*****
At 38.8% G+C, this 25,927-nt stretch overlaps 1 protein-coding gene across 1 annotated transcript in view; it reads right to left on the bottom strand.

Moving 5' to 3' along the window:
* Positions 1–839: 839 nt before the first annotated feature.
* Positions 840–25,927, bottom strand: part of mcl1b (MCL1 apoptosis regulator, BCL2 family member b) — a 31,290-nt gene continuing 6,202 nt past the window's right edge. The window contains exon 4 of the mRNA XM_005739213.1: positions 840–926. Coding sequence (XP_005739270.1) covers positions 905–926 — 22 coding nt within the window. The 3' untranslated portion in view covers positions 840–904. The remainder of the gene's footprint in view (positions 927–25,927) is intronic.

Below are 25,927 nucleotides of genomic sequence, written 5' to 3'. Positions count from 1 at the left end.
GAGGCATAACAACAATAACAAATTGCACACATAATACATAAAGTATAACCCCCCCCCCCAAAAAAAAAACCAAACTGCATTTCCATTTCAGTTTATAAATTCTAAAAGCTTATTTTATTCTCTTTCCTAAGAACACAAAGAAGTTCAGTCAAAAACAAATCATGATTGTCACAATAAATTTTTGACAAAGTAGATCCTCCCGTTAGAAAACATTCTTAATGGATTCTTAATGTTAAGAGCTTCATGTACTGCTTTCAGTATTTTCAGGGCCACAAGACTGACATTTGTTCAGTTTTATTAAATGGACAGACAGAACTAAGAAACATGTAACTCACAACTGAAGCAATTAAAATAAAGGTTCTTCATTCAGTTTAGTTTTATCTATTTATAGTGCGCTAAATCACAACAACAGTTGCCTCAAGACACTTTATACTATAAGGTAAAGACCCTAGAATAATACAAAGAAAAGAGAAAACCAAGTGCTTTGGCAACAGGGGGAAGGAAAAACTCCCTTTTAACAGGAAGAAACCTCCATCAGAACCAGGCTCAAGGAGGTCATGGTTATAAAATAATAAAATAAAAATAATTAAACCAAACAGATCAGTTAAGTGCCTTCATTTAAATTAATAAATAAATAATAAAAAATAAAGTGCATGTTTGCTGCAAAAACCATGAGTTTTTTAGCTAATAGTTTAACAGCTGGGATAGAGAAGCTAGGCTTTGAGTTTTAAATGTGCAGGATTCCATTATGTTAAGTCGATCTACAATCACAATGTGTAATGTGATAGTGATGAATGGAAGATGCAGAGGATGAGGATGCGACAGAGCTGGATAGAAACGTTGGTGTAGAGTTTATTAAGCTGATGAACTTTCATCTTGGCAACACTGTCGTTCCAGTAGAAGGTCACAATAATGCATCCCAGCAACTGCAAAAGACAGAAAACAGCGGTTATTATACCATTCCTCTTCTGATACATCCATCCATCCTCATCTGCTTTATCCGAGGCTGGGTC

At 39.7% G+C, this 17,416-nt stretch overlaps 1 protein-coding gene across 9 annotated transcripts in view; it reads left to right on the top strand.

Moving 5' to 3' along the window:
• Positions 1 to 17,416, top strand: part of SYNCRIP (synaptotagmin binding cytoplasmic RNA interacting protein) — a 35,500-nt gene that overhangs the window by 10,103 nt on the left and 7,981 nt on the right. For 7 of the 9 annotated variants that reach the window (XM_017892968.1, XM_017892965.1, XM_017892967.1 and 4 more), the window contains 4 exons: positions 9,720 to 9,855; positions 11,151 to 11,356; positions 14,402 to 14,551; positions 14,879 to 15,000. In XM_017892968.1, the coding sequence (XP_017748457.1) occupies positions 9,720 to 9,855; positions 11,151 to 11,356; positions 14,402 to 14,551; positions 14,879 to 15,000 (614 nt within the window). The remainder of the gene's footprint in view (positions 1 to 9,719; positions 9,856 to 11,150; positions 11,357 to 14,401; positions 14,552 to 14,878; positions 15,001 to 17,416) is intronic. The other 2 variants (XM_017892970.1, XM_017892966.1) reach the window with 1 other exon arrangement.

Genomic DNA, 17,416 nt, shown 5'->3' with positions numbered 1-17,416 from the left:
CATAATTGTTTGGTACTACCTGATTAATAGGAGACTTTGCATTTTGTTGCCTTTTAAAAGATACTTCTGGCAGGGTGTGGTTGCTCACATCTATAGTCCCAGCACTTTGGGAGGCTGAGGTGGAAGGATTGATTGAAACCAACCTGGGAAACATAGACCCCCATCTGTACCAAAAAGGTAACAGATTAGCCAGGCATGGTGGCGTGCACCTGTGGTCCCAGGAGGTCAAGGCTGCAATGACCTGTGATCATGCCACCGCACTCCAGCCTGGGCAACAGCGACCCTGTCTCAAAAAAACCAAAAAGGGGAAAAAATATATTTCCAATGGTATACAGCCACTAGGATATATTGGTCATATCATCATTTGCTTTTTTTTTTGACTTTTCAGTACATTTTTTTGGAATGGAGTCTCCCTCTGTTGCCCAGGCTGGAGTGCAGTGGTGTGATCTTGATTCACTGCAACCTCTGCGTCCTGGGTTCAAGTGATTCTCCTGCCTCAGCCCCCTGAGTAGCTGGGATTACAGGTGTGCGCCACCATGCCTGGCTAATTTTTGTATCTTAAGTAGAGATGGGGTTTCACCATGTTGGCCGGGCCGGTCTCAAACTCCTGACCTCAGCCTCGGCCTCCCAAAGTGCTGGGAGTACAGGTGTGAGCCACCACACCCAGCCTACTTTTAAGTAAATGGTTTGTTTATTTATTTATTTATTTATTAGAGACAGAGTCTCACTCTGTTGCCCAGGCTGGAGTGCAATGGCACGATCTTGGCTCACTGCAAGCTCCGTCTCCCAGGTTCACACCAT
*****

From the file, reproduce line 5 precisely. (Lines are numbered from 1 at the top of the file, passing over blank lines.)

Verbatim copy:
Below are 25,927 nucleotides of genomic sequence, written 5' to 3'. Positions count from 1 at the left end.